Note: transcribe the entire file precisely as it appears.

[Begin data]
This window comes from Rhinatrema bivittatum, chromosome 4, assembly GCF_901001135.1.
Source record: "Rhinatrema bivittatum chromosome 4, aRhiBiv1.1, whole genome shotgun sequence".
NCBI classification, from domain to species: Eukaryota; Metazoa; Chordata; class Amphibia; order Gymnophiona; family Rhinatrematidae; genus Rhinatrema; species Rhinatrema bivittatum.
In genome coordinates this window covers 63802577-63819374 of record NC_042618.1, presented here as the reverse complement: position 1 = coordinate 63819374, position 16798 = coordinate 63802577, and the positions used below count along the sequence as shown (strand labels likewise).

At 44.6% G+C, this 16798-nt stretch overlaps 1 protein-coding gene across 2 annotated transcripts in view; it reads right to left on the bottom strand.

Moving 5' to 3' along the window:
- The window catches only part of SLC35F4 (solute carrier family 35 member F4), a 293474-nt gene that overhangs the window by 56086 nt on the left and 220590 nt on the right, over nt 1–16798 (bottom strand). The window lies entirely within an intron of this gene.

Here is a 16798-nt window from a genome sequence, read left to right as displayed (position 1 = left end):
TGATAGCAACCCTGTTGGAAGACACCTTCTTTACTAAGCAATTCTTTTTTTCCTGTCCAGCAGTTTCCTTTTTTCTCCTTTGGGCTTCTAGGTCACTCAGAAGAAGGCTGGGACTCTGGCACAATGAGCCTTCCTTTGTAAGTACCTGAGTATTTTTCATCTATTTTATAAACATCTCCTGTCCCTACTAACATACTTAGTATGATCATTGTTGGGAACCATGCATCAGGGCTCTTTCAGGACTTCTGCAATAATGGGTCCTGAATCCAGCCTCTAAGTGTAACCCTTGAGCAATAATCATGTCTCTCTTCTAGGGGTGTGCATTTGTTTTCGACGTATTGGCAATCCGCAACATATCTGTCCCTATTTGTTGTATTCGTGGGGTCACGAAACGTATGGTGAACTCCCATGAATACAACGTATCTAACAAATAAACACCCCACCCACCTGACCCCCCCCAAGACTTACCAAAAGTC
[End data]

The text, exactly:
This window comes from Rhinatrema bivittatum, chromosome 4, assembly GCF_901001135.1.
Source record: "Rhinatrema bivittatum chromosome 4, aRhiBiv1.1, whole genome shotgun sequence".
NCBI classification, from domain to species: Eukaryota; Metazoa; Chordata; class Amphibia; order Gymnophiona; family Rhinatrematidae; genus Rhinatrema; species Rhinatrema bivittatum.
In genome coordinates this window covers 63802577-63819374 of record NC_042618.1, presented here as the reverse complement: position 1 = coordinate 63819374, position 16798 = coordinate 63802577, and the positions used below count along the sequence as shown (strand labels likewise).

At 44.6% G+C, this 16798-nt stretch overlaps 1 protein-coding gene across 2 annotated transcripts in view; it reads right to left on the bottom strand.

Moving 5' to 3' along the window:
- The window catches only part of SLC35F4 (solute carrier family 35 member F4), a 293474-nt gene that overhangs the window by 56086 nt on the left and 220590 nt on the right, over nt 1–16798 (bottom strand). The window lies entirely within an intron of this gene.

Here is a 16798-nt window from a genome sequence, read left to right as displayed (position 1 = left end):
TGATAGCAACCCTGTTGGAAGACACCTTCTTTACTAAGCAATTCTTTTTTTCCTGTCCAGCAGTTTCCTTTTTTCTCCTTTGGGCTTCTAGGTCACTCAGAAGAAGGCTGGGACTCTGGCACAATGAGCCTTCCTTTGTAAGTACCTGAGTATTTTTCATCTATTTTATAAACATCTCCTGTCCCTACTAACATACTTAGTATGATCATTGTTGGGAACCATGCATCAGGGCTCTTTCAGGACTTCTGCAATAATGGGTCCTGAATCCAGCCTCTAAGTGTAACCCTTGAGCAATAATCATGTCTCTCTTCTAGGGGTGTGCATTTGTTTTCGACGTATTGGCAATCCGCAACATATCTGTCCCTATTTGTTGTATTCGTGGGGTCACGAAACGTATGGTGAACTCCCATGAATACAACGTATCTAACAAATAAACACCCCACCCACCTGACCCCCCCCAAGACTTACCAAAAGTC